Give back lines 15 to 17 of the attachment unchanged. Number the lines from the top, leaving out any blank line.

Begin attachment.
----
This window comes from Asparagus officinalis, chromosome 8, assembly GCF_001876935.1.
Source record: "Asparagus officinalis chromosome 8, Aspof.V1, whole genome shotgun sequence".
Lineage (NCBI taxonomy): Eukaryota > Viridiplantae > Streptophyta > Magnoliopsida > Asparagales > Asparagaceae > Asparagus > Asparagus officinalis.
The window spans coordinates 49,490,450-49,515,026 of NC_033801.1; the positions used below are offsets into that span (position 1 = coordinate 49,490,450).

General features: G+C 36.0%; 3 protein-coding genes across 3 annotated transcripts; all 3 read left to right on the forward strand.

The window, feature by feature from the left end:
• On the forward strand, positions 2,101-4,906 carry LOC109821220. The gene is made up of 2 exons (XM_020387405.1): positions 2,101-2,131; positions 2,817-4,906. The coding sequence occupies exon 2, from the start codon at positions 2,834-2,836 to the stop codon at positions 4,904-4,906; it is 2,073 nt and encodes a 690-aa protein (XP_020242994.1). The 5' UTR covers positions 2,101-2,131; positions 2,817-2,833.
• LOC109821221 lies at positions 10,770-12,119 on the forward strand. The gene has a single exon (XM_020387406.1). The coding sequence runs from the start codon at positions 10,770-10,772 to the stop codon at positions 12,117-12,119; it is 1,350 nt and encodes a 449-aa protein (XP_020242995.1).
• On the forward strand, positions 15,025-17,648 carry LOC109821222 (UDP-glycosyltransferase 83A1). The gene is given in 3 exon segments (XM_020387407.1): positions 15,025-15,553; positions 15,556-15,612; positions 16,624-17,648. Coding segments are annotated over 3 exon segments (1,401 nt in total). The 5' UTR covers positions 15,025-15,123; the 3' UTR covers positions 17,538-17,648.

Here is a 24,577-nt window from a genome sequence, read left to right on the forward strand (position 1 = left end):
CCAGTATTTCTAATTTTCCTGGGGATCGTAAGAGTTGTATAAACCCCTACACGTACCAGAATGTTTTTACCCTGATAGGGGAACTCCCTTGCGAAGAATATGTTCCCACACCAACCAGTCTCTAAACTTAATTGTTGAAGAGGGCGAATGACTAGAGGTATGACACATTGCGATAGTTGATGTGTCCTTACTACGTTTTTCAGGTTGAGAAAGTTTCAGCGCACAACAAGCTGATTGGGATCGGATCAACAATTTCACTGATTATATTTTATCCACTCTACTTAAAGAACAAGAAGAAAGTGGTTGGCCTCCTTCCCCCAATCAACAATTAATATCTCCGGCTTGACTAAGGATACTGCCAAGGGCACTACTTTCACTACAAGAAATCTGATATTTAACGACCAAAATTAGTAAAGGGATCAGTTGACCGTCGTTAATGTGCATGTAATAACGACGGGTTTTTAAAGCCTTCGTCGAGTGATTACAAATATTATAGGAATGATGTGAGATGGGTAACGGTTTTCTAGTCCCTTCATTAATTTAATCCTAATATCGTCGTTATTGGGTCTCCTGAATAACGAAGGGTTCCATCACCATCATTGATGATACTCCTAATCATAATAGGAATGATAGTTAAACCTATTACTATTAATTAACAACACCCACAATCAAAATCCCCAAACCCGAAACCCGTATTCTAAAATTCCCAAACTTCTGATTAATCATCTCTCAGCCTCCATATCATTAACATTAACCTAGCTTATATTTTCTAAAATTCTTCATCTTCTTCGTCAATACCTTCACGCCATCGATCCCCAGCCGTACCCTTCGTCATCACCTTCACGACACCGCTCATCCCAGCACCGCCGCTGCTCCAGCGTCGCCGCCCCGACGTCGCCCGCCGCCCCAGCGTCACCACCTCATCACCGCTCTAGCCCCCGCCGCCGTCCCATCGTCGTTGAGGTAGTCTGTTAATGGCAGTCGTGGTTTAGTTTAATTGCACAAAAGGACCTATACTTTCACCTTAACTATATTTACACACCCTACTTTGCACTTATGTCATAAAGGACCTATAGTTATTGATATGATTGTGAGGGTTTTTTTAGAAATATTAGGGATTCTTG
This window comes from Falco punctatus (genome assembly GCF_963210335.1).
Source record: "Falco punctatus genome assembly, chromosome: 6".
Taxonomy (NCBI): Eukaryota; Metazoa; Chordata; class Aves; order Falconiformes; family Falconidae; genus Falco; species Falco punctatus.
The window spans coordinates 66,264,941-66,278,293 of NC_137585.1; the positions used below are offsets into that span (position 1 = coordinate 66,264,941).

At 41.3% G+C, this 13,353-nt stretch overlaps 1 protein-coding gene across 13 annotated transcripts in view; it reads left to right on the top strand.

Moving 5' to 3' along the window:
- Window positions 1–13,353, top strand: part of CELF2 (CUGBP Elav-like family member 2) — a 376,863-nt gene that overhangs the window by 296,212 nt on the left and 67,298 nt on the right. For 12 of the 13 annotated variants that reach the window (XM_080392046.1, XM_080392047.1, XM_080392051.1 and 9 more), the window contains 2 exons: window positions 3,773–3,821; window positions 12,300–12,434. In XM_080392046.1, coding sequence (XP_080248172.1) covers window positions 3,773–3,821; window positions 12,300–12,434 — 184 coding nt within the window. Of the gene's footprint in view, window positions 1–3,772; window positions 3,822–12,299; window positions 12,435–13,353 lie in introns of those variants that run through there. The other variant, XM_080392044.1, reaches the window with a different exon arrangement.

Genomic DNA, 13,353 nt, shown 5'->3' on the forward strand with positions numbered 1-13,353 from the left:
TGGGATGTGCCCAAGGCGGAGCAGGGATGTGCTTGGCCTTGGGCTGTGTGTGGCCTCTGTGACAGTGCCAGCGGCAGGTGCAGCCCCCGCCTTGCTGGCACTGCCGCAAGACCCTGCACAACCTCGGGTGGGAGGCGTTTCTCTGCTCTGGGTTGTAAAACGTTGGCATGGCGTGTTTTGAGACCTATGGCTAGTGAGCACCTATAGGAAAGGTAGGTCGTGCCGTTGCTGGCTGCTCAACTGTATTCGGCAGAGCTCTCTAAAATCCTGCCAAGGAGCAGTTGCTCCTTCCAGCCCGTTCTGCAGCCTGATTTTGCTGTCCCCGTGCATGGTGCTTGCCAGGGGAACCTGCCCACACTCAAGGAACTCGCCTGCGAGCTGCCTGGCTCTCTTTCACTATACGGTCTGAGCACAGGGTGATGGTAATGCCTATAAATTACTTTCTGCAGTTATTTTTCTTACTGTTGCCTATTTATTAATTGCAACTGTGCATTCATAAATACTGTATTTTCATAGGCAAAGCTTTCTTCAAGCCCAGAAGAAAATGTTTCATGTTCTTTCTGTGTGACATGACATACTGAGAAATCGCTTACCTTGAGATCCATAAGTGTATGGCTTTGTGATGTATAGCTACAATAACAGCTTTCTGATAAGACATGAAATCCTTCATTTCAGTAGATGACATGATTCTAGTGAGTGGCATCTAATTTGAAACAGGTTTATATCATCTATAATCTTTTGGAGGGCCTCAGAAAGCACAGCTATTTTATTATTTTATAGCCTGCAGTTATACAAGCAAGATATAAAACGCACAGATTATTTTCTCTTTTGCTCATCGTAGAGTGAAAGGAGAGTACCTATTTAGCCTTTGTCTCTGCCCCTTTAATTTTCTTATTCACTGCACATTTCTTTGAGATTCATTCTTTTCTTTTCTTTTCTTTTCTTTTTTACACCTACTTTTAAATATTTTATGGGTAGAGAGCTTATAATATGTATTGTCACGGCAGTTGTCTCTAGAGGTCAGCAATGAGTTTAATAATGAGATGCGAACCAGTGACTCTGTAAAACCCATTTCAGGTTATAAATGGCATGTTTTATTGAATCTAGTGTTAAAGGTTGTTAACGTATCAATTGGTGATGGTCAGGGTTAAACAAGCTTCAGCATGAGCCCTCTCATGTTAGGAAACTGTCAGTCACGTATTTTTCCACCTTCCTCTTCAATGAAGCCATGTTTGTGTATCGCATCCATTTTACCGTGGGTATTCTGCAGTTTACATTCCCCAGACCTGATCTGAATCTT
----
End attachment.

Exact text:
The window spans coordinates 66,264,941-66,278,293 of NC_137585.1; the positions used below are offsets into that span (position 1 = coordinate 66,264,941).

At 41.3% G+C, this 13,353-nt stretch overlaps 1 protein-coding gene across 13 annotated transcripts in view; it reads left to right on the top strand.

Moving 5' to 3' along the window: